When I awoke, I am guessing many hours later, I was in a hospital room, hooked up to IV’s and receiving some very strong antibiotics.  The nurse in the room saw me awake and went to call the doctor in.

The doctor explained to me that I had been brought to the hospital by ambulance, with pneumonia, and I was septic.  Pneumonia is bad enough, being septic is definitely way worse and potentially fatal.  The doctor believed that I was going to make a full recovery, but explained it was quite serious.

Having shaken the cobwebs loose, I let the doctor know I was confused about his diagnosis, because I did not even have a cold, or any respiratory symptoms.  I was not even having any issues with my seasonal allergies yet.  But he affirmed, I had pneumonia.  And it was made worse, because of the sepsis.

I spent several days in the hospital, receiving multiple rounds of the heavy duty IV antibiotics.  I was exhausted and totally clueless as to how I got pneumonia.  Like I said, I know I was not sick, nor did I recall that I was exposed to anyone who may have been sick.

After my release from the hospital, I got in touch with the doctor that handles my long term side effects issue from the treatments from my Hodgkin’s Lymphoma.  The explanation as to how I had pneumonia became clear.  There are different types of pneumonia, not just bacterial versus viral.  There is a type called aspiration pneumonia.  Aspiration pneumonia occurs when contents from the stomach or mouth get into the lungs.

In my case, I have a couple of issues that led to this.  One, I have an extreme amount of acid reflux from stress and damage related to radiation therapy to my gastrointestinal system.  Anyone who has reflux, knows, that reflux comes back up into the throat.  If not careful enough, it goes back down, possibly into the lungs.

An extra issue that I have, is a condition called a Zenker’s Diverticulum.

Not something you commonly hear about, the picture shows pretty much what it is.  It is basically a sack that develops on the way down the throat.  The same throat carrying food and beverages.  Which means that some of the food and liquid may get stuck in that ZD.  And as we know, food breaks down, and of course will become bacteria, normally handled by the acids in the lower digestive tract.  But not if they are stuck in the ZD.  And what happens then, bacteria develops in the ZD, and as I would breath, I would inhale that bacteria into my lungs, along with any reflux that would find its way into my lungs.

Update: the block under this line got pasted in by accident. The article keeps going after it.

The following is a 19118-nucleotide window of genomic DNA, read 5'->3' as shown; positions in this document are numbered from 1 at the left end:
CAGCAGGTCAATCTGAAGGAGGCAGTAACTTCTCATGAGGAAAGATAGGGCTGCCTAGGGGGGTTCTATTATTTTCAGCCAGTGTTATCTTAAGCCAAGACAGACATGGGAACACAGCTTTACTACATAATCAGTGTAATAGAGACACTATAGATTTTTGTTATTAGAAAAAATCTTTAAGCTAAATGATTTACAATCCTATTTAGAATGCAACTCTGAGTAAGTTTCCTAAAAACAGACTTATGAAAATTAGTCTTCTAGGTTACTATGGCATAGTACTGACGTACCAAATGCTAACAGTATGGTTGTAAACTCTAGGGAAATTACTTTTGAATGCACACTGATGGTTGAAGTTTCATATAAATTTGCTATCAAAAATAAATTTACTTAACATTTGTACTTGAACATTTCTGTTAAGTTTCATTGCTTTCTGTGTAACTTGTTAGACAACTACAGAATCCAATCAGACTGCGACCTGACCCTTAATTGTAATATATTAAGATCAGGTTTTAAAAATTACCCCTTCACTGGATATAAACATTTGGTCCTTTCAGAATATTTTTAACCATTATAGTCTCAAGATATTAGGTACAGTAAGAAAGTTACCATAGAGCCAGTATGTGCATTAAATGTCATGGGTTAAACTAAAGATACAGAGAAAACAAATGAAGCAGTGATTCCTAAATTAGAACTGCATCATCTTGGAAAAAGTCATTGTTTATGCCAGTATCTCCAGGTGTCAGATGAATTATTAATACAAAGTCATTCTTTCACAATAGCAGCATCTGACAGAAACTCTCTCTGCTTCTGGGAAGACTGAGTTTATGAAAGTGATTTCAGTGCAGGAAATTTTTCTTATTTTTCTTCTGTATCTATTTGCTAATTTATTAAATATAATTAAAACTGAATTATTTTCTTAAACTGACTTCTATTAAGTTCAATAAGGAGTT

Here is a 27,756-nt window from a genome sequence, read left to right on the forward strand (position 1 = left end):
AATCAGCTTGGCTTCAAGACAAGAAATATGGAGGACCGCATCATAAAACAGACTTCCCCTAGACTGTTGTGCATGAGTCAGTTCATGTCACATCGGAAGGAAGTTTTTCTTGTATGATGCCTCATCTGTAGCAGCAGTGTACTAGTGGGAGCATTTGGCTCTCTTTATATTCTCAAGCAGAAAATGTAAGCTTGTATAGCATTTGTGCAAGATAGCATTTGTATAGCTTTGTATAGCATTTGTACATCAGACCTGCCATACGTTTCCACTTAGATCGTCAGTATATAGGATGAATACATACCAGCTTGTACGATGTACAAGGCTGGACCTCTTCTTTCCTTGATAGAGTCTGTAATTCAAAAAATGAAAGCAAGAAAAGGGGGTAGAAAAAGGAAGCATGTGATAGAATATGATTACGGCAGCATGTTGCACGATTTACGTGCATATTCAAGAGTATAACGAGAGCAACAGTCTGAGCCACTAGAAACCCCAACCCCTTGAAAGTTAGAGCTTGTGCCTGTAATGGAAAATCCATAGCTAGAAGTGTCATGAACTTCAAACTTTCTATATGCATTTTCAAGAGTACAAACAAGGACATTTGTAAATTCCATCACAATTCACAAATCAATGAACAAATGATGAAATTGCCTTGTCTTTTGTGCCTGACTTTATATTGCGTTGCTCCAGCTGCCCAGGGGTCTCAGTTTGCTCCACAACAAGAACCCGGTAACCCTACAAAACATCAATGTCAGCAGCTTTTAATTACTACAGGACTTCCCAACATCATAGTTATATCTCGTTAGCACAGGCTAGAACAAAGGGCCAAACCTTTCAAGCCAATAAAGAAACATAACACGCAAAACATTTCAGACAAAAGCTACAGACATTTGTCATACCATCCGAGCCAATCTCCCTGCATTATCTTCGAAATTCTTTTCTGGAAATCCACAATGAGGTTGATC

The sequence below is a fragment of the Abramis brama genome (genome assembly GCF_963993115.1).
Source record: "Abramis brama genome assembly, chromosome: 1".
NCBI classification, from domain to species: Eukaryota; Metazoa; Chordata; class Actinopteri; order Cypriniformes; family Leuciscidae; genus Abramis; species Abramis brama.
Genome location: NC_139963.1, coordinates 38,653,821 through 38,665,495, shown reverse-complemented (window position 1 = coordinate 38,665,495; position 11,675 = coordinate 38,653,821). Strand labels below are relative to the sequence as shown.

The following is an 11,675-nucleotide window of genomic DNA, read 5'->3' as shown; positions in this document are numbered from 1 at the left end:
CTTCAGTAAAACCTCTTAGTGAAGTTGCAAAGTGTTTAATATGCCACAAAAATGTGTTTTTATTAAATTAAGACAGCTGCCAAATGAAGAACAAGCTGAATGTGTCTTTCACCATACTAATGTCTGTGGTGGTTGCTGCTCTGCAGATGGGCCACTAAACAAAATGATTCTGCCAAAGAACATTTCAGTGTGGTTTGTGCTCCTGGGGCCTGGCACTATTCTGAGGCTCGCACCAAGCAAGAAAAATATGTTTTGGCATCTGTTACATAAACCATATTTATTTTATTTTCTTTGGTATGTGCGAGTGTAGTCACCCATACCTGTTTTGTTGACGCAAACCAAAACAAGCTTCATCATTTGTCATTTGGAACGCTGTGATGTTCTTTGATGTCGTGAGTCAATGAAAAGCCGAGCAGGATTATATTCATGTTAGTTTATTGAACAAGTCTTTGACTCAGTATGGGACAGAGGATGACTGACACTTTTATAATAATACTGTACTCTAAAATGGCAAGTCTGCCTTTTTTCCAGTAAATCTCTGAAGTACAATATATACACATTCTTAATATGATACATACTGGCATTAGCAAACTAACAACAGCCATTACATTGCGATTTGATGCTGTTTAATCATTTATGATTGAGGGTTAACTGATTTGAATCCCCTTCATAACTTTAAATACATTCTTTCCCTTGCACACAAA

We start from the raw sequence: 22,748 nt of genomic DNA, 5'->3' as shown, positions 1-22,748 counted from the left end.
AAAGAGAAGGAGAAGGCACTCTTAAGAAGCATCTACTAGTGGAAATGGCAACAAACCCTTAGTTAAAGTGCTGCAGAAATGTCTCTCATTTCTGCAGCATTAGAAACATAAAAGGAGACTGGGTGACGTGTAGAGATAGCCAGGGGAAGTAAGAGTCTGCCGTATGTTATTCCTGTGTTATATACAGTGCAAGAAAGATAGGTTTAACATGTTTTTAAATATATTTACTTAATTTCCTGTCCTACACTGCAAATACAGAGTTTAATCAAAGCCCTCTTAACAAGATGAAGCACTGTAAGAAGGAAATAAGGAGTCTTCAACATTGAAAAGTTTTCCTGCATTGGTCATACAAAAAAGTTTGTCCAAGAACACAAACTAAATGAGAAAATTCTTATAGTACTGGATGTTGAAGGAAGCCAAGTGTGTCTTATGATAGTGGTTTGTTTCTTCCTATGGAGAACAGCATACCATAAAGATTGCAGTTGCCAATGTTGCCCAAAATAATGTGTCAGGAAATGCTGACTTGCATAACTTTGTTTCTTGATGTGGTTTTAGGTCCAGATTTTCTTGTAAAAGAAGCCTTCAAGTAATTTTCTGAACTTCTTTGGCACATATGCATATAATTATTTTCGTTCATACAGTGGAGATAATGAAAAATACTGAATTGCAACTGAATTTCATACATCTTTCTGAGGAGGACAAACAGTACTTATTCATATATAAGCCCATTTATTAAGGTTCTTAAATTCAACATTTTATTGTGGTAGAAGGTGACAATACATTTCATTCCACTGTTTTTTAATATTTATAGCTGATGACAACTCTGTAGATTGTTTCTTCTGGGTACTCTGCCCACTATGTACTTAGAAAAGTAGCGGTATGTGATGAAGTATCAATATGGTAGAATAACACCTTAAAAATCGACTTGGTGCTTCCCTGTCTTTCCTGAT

This would explain why I felt nothing prior to waking up at 3am that early Monday morning.

My doctor went further, and a bit stronger.  The numbers from the bloodwork of lactic acid, showed that I had been septic likely for 48 hours prior to when I was brought into the hospital.  How serious is that?

I was into the red when I was brought into the hospital.  My doctor scolded me for not getting to the hospital sooner.  I was dying.  I pleaded with him that I had no idea anything was wrong.  Honestly, with as busy as I was, not rested, and not eating, I clearly was not thinking either.

Nine months later, I would be diagnosed again with aspiration pneumonia, this time in both lungs.  The situation with my ZD keeps me at this risk, and I need to maintain my reflux, not something easily done.

My daughters obviously were not around when I battled my cancer.  But in their young lives, they have experienced the many issues I have to battle because of the treatments that have been used on me.  As they have gotten older, they are learning more about my health, especially from their younger years.  They do not remember the time period of my first heart surgery.  But they do remember the night I was taken out of the house on an ambulance stretcher, and the fear of not knowing what was going on.

I have done what I can to minimize my stress and manage medically what I can with my condition.  Fortunately, this has not happened again since 2012.  And honestly, I want to keep it that way.  The fact that I cannot tell if it is happening, almost cost me my life.

It does not get any scarier than that.

Expected To Do The Right Thing – Part 2


In the first part of this post, I wrote about a co-worker who was sick with something very contagious, and in spite of having paid sick time, decided to come into work anyway, putting all of us at risk, perhaps myself even more.  So, in spite of her having the means to stay home and recover, she chose not to do the right thing and come into work.

After some thought, I was considering a third part, but will include that section with this post.